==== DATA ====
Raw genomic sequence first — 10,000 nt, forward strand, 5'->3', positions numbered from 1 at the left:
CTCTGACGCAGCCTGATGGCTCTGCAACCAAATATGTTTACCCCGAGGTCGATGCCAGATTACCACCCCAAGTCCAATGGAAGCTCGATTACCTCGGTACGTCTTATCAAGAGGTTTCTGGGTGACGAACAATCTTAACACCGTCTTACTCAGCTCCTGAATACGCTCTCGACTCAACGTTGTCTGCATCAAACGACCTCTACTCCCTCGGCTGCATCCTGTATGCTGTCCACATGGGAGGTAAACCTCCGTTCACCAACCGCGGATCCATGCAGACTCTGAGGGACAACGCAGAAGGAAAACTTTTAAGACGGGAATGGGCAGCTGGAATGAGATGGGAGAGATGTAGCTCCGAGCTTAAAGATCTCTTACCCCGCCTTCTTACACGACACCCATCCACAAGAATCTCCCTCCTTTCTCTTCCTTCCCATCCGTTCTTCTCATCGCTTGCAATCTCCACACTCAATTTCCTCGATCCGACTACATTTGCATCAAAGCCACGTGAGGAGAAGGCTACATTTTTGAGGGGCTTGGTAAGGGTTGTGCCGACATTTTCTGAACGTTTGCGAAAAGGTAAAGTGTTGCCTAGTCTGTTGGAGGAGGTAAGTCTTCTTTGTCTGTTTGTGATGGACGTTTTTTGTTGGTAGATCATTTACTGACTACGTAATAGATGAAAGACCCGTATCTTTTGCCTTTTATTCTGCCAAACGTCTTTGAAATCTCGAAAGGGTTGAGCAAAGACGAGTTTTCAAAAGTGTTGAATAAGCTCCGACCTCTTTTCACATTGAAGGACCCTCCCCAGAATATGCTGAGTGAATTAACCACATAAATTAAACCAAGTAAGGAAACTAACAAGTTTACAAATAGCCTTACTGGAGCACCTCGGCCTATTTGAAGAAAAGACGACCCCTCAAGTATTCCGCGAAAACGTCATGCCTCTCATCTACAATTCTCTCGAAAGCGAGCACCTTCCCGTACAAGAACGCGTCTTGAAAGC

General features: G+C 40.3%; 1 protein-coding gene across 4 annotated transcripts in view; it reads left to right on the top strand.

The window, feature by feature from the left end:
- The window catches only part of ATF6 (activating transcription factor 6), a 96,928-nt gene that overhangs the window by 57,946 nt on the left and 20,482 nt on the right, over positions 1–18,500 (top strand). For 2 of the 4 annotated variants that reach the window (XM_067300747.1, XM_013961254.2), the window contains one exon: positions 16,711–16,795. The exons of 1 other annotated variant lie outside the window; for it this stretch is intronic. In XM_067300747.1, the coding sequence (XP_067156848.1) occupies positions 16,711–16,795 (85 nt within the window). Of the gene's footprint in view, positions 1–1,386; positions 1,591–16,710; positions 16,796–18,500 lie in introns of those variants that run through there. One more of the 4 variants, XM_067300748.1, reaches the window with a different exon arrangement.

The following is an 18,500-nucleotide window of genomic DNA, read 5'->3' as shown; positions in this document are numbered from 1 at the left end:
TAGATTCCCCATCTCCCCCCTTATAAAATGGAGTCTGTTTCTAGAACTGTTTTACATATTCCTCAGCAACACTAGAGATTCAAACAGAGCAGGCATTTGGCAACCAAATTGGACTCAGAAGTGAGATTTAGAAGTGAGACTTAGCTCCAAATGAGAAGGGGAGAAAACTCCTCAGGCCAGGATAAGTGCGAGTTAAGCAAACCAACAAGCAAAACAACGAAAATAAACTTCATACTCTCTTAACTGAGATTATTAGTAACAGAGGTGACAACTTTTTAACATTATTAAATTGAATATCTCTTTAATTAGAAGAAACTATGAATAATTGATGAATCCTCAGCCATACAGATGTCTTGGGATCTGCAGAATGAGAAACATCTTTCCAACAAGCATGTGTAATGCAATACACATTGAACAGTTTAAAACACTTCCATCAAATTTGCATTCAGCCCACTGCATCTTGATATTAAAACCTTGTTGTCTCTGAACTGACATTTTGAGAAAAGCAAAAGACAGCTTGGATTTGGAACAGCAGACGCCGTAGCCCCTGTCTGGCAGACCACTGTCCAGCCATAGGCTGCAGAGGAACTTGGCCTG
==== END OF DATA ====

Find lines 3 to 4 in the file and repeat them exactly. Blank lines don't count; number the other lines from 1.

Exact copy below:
General features: G+C 40.3%; 1 protein-coding gene across 4 annotated transcripts in view; it reads left to right on the top strand.

The window, feature by feature from the left end: